When embarking on your adoption journey, it is hard to know where to begin. What type of adoption would be best for your family? Domestic, foster care, or international? For families who choose to adopt domestically, private adoption is the most common type of adoption. Private adoption refers to the voluntary placement of a child by the birth parents with the adoptive parents. Birth parents may be identified through an agency or independently. Unlike public adoption, otherwise known as adoption from foster care, which typically costs between $1,000-$5,000, the cost of private adoption can be much higher. So how much does private adoption cost? It depends on a number of factors.

Home Study Fees

The first step in any adoption journey is to complete a home study. A home study is essentially a combination of documents, background checks, and interviews designed to highlight your reasons for wanting to adopt, the type of home environment you would provide for a child, and an evaluation of what kind of parent you would be to an adopted child. Every home study must be conducted by a state-licensed social worker. Home studies are typically charged on a sliding scale based on a family’s income, and they run between $2,000-$4,000. Additional fees included in the home study may be co-pays for a physical exam and letter from your physician, as well as the notarization of various documents like letters from your employer, financial statements, and even guardianship plans. Every family member over the age of 18 will need to complete fingerprinting, child abuse and neglect registry, and a background check. The fee for a background check typically runs $60-$75 per person.

Another part of the home study process is pre-adoption education training. State minimums vary, but typically prospective adoptive parents can expect to complete 20 hours of training. The first part of the training (roughly eight hours) is usually offered by the same agency conducting your home study. The cost of the initial pre-adoption education course ranges from $300-$600. Once the course is complete, families may make up the additional hours of training by reading books and completing courses online. Online courses can run from $100-$200 per person.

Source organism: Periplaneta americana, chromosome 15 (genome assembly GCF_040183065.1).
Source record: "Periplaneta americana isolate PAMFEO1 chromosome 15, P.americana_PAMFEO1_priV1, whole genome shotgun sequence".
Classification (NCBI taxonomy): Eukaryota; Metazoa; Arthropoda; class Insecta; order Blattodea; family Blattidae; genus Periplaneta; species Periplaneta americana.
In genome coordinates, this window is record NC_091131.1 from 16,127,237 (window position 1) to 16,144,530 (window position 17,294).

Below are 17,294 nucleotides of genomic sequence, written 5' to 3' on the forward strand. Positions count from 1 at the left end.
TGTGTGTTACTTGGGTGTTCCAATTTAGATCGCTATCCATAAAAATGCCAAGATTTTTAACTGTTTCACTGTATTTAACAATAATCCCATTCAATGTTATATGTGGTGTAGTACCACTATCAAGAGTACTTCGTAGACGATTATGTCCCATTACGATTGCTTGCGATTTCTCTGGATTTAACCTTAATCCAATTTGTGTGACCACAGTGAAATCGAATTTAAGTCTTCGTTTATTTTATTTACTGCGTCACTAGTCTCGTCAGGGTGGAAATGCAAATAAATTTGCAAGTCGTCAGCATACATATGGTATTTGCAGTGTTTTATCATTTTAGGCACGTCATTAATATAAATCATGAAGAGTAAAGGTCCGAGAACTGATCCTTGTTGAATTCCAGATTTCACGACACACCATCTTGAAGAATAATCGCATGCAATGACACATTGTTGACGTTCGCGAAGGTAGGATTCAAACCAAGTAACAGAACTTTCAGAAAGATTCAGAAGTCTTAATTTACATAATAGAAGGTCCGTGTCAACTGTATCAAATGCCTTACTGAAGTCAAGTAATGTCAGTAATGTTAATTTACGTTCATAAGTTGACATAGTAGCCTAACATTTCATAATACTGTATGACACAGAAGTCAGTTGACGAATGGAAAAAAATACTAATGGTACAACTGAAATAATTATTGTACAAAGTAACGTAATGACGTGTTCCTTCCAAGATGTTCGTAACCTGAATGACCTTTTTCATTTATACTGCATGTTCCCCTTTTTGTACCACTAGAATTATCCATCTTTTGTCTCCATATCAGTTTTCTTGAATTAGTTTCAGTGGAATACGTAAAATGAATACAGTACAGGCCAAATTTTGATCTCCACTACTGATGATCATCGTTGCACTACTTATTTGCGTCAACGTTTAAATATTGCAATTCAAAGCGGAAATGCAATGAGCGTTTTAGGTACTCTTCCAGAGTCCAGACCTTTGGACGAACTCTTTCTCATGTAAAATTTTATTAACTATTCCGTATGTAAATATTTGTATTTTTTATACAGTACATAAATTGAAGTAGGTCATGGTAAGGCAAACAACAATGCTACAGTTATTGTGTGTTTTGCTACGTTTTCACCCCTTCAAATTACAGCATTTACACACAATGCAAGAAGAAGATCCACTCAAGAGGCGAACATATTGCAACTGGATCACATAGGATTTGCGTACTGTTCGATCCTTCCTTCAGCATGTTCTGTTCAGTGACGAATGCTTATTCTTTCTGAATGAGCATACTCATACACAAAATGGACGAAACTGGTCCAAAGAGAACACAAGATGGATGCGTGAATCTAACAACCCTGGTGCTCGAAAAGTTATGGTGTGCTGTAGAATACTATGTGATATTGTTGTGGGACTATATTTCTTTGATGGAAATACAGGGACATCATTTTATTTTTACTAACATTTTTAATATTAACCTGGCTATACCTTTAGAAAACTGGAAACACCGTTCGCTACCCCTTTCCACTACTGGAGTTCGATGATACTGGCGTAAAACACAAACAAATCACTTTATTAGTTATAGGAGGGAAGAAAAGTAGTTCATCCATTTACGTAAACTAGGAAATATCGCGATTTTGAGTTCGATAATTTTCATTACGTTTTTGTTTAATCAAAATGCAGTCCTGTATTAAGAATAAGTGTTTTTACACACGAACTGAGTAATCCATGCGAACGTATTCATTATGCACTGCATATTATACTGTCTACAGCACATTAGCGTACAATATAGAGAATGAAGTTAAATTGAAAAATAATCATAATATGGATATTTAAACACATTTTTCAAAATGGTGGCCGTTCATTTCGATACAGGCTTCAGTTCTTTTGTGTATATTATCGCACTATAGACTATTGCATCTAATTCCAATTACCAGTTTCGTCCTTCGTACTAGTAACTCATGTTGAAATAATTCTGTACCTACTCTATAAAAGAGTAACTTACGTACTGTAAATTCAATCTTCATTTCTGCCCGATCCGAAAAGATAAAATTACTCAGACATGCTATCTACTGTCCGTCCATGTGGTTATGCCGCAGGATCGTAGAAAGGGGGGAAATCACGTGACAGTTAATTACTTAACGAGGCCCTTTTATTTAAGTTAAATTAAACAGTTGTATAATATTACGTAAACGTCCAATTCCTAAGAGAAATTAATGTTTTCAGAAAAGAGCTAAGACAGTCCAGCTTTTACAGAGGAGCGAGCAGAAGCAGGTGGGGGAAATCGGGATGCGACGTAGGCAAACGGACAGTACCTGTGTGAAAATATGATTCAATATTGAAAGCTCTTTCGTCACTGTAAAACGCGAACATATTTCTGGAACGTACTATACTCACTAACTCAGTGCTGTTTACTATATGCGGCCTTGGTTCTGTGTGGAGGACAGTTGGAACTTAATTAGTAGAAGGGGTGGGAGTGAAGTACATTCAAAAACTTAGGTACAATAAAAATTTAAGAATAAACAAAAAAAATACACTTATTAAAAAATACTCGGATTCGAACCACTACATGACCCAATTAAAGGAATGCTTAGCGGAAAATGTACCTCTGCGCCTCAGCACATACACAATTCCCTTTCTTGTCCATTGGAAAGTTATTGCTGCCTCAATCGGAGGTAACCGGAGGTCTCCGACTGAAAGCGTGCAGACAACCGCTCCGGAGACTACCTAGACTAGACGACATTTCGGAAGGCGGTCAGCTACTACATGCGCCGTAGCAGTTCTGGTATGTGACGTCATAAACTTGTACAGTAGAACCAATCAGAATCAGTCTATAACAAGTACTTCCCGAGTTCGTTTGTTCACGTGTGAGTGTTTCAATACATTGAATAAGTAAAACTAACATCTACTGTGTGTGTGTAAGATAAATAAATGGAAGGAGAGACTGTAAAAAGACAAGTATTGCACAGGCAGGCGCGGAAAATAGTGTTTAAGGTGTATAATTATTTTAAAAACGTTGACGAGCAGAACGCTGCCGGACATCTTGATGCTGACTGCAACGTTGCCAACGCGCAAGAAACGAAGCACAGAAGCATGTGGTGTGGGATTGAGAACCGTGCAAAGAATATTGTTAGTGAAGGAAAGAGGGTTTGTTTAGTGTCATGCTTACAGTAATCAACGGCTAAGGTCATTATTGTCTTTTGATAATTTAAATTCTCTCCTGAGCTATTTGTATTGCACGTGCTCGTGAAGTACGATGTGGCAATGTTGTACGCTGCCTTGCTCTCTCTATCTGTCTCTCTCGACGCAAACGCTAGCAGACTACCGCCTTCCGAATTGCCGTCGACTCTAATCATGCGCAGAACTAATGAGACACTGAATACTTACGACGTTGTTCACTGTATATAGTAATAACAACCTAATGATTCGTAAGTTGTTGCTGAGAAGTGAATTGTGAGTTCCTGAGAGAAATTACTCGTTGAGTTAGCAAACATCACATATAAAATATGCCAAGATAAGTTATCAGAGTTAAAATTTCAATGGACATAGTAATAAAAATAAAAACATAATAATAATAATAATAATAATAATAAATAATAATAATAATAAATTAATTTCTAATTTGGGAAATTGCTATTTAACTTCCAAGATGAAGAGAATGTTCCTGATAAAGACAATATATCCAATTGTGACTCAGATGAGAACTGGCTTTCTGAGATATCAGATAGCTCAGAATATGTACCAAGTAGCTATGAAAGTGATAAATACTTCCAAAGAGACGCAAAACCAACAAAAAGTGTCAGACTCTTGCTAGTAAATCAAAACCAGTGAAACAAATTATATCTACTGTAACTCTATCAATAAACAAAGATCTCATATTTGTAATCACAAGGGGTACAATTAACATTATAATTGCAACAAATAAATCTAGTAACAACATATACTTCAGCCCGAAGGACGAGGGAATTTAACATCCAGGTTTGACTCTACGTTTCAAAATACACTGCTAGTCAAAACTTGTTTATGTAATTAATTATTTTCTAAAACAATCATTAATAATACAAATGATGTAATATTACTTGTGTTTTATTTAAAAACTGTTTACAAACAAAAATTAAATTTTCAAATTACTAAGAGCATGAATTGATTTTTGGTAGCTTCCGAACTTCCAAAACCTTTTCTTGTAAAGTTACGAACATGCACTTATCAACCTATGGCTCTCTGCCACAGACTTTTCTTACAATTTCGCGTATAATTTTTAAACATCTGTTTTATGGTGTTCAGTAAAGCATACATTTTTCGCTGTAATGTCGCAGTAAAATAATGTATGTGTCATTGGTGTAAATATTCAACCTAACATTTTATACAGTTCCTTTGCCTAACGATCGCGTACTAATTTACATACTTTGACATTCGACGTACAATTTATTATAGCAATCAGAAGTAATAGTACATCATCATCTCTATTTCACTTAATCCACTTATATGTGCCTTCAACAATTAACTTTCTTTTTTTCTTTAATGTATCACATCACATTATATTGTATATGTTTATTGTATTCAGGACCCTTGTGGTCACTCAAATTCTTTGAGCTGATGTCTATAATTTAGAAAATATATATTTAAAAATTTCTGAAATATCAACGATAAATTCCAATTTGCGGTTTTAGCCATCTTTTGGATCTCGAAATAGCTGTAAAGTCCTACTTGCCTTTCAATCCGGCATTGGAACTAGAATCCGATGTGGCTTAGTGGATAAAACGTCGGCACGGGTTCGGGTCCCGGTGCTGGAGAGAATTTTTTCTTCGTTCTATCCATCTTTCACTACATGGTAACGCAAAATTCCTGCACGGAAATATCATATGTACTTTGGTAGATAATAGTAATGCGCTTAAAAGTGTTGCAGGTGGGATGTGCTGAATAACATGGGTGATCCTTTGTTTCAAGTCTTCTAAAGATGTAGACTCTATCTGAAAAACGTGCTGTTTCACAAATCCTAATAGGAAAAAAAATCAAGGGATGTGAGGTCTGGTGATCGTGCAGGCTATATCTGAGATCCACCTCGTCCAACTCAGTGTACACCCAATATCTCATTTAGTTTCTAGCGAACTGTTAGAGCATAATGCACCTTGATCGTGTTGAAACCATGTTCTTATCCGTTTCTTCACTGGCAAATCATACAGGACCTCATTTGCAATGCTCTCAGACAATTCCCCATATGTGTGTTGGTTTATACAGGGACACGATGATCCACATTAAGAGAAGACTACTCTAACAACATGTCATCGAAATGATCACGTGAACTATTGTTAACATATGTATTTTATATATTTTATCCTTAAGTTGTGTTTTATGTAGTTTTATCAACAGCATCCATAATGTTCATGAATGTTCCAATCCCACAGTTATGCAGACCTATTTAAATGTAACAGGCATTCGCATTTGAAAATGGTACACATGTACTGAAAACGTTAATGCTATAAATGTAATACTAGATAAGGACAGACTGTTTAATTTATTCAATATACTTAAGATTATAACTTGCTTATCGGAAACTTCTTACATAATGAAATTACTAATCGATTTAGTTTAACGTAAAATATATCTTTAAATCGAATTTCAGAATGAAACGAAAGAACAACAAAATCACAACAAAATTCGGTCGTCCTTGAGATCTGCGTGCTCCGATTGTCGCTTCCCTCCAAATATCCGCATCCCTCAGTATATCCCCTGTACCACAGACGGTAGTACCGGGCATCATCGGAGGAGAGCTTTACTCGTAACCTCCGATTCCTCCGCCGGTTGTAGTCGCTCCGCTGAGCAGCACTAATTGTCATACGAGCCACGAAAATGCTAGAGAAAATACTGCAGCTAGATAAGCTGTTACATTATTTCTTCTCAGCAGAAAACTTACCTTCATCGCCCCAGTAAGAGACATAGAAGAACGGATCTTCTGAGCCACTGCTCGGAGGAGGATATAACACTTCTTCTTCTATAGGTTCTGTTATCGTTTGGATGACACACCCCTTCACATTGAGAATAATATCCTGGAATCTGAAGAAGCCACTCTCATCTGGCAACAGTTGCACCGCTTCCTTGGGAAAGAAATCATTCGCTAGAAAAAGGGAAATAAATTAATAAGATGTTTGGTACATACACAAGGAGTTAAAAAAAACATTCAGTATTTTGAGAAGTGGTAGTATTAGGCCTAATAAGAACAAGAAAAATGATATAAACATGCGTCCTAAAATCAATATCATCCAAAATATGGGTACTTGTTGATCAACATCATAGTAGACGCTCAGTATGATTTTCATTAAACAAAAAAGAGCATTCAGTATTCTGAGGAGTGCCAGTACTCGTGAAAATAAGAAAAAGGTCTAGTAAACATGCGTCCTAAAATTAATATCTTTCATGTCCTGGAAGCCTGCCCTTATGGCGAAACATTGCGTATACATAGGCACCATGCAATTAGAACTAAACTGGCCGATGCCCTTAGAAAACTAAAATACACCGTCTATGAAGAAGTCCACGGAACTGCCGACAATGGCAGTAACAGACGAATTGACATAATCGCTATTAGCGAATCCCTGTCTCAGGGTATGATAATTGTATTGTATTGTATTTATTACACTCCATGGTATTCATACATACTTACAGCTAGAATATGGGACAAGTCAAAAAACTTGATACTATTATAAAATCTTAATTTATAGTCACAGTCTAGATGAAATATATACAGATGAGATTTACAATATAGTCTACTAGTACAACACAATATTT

During the home study, families will be asked to sign a form agreeing to complete all post-placement reporting. In fact, in order for an adoption to be finalized in the United States at least six months of post-placement reporting must be completed before a final order of adoption will be issued by the court. Post-placement fees range from $1,500-$2,000.

The overall cost of the home study, pre-adoption education, and post-placement reporting is between $4,000–$6,000.

Agency vs. Independent Adoption Fees

Families pursuing private adoption in the United States may choose to either work with an adoption agency or to adopt independently. Most states allow independent adoptions, but be sure to check with your state-licensed social worker to double-check. While agency fees may be higher, it’s important to understand a breakdown of all fees before deciding which type of adoption is right for you.

Whereas independent adoptions can be more like an a la carte menu, agency adoptions tend to have all-inclusive fees. This can be useful for families when it comes to budgeting for their adoption. With agency adoptions, you will complete a home study, and then the agency will walk you through every step of the adoption process. With independent adoption, families are responsible for identifying an attorney and other professionals to help them facilitate the adoption process. One of the benefits of independent adoption is prospective adoptive parents may find it easier to forge a relationship with the birth mother, but on the con side, independent adoptions may be more difficult to navigate.

Consulting and Advertising Fees